Mikhail Kalashnikov had two separate life-changing moments while bedridden in a hospital. The first came when he realized his fellow Soviet Red Army soldiers lacked a universal weapon that could compete with the Germans during World War II. The second came from his death bed some 72 years after his initial idea led to the creation of the Avtomat Kalashnikov Model 1947. Better known as the AK-47, it became the most widely used firearm in the world, arming everyone from communist guerrillas and terrorists to soldiers and firearms enthusiasts.
Kalashnikov experienced hard times growing up in Kurya, Siberia. His family was deemed lavish peasants under the Soviet regime, so they were split up. Young Kalashnikov was deported to the Tomsk region with his father as a punishment for their wealth. When his father died, Kalashnikov’s mother remarried to support the family, and he hitchhiked some 621 miles back to his hometown to work as a tinker at a tractor station.
The self-taught mechanic was conscripted into the Red Army a year prior to Germany’s invasion of Poland in September 1939. He served in a tank unit, eventually assuming the role as a tank commander. During the Battle of Bryansk in October 1941, three Soviet Union army units were encircled by German forces. While surrounded, the Soviet army fought on, preventing the Germans from overtaking Moscow, the capital of Russia, for two weeks.
In the heat of battle, Kalashnikov barely escaped certain death when he was pulled from his burning tank, badly wounded but alive.
“I was in the hospital, and a soldier in the bed beside me asked: ‘Why do our soldiers have only one rifle for two or three of our men, when the Germans have automatics?’” Kalashnikov considered that question for the next year while recovering in a hospital in Kazakhstan. Then he developed a simple and reliable rifle for soldiers just like him. Both durable and dependable, the AK-47 is a gas-powered 7.62x39mm rifle that was built to operate flawlessly in the harshest of environments — whether in the deserts of Afghanistan, the jungles of Vietnam, or the swamplands of Russia.
From its conceptualization in 1947 to current manufacturing, historians estimate that there are 100 million AK-47s in circulation. Similar weapons manufacturers and gun designers rose to acquire generational wealth — including Eugene Stoner, who was heavily involved in the development of the ArmaLite AR-15, which was the basis for the US Army’s M-16 — however since Kalashnikov developed his weapon system while serving in the Red Army, he saw none of the profits. The patent design was not considered his property, and he received no royalties.
“I’m a product of my times, and back then nobody ever thought about royalties,” Kalashnikov said in a 2003 interview. “All the countries in the Warsaw Pact got our technology and designs for free. We simply gave them away. I didn’t always agree, but those were the rules we lived under.”
His weapon system was handed out freely to communist partners, regimes, and guerrillas around the world. It became more than just a rifle, but also a means of leverage.
“The Kalashnikov was used as a political instrument — to gain influence or encourage insurgents the Soviet Union liked,” Maxim Pyadushkin, a Russian military expert, said. This was a reality faced by American servicemen in the Cold War and through proxy wars, conflicts, and later the Global War on Terror across every major war-torn hot spot in the world.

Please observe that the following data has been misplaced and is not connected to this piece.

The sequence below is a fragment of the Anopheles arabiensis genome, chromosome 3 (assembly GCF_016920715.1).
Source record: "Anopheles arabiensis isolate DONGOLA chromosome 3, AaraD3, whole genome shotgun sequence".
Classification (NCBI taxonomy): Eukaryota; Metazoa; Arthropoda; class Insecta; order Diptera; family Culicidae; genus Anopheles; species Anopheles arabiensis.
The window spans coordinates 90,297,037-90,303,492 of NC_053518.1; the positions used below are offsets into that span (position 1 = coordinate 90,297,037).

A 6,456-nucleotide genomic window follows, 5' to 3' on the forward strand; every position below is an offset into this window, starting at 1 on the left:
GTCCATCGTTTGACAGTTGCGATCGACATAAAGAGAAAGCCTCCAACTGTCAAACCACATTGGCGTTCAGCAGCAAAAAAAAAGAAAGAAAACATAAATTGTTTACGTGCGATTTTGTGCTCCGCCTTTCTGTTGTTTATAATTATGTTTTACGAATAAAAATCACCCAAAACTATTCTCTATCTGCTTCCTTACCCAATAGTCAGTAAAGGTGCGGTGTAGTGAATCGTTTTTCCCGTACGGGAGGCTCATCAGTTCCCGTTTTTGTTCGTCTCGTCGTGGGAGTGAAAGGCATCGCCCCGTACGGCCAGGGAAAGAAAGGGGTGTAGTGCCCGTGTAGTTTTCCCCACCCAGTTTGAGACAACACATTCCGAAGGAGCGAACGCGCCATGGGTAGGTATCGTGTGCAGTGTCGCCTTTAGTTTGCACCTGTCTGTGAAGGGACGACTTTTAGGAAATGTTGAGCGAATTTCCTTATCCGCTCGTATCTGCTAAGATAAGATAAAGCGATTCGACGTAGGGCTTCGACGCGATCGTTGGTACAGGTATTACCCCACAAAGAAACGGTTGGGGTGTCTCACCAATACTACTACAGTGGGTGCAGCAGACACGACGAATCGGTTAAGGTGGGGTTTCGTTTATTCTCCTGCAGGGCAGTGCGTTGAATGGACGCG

The Soviet Union paid Kalashnikov with rank, and as a two-star general he assumed senior positions within the Red Army while living modestly in Izhevsk, a Russian industrial city. It was also the home of a small arms factory, a curiosity that caused journalists and onlookers to turn away for decades.
Four countries have had an AK-47 on their national flag at some point during their history: East Timor, Zimbabwe, Burkina Faso, and Mozambique. Those four African countries have experienced civil unrest and genocide, and the AK-47 has acted as more than a symbol of death and destruction — it has been a symbol of protection and freedom.
The AK-47 has seen many different variants from its original design. The Russian arms trade proliferated the rifle with the most reputable figurines responsible for thousands of deaths.
“I sleep soundly at night,” Kalashnikov once said. Later in life, when his health was failing, Kalashnikov pondered whether his invention was a stain on the world. “I’m proud of my invention, but I am sad that it is used by terrorists,” he said, adding to his viewpoint that the AK-47 was for defense and not offense. “I would prefer to have invented a machine that people could use and that would help farmers with their work — for example a lawn mower.”
Kalashnikov died in December 2013 at age 94. Despite the controversy of his greatest invention, he has been memorialized in museum displays, and statues of him holding his signature AK-47 were erected in Russia in his honor.
Matt Fratus is a history staff writer for Coffee or Die. He prides himself on uncovering the most fascinating tales of history by sharing them through any means of engaging storytelling. He writes for his micro-blog @LateNightHistory on Instagram, where he shares the story behind the image. He is also the host of the Late Night History podcast. When not writing about history, Matt enjoys volunteering for One More Wave and rooting for Boston sports teams.
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